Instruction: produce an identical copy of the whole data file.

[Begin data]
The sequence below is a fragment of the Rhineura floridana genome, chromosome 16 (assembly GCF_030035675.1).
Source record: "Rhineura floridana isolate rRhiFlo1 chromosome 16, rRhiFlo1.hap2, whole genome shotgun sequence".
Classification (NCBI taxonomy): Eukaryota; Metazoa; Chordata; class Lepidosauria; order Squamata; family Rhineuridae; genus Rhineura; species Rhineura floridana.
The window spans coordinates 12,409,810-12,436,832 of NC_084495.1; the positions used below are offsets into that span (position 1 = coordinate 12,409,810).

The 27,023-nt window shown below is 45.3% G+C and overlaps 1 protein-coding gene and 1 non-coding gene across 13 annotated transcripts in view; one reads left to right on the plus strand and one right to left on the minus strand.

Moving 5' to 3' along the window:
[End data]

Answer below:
The sequence below is a fragment of the Rhineura floridana genome, chromosome 16 (assembly GCF_030035675.1).
Source record: "Rhineura floridana isolate rRhiFlo1 chromosome 16, rRhiFlo1.hap2, whole genome shotgun sequence".
Classification (NCBI taxonomy): Eukaryota; Metazoa; Chordata; class Lepidosauria; order Squamata; family Rhineuridae; genus Rhineura; species Rhineura floridana.
The window spans coordinates 12,409,810-12,436,832 of NC_084495.1; the positions used below are offsets into that span (position 1 = coordinate 12,409,810).

The 27,023-nt window shown below is 45.3% G+C and overlaps 1 protein-coding gene and 1 non-coding gene across 13 annotated transcripts in view; one reads left to right on the plus strand and one right to left on the minus strand.

Moving 5' to 3' along the window: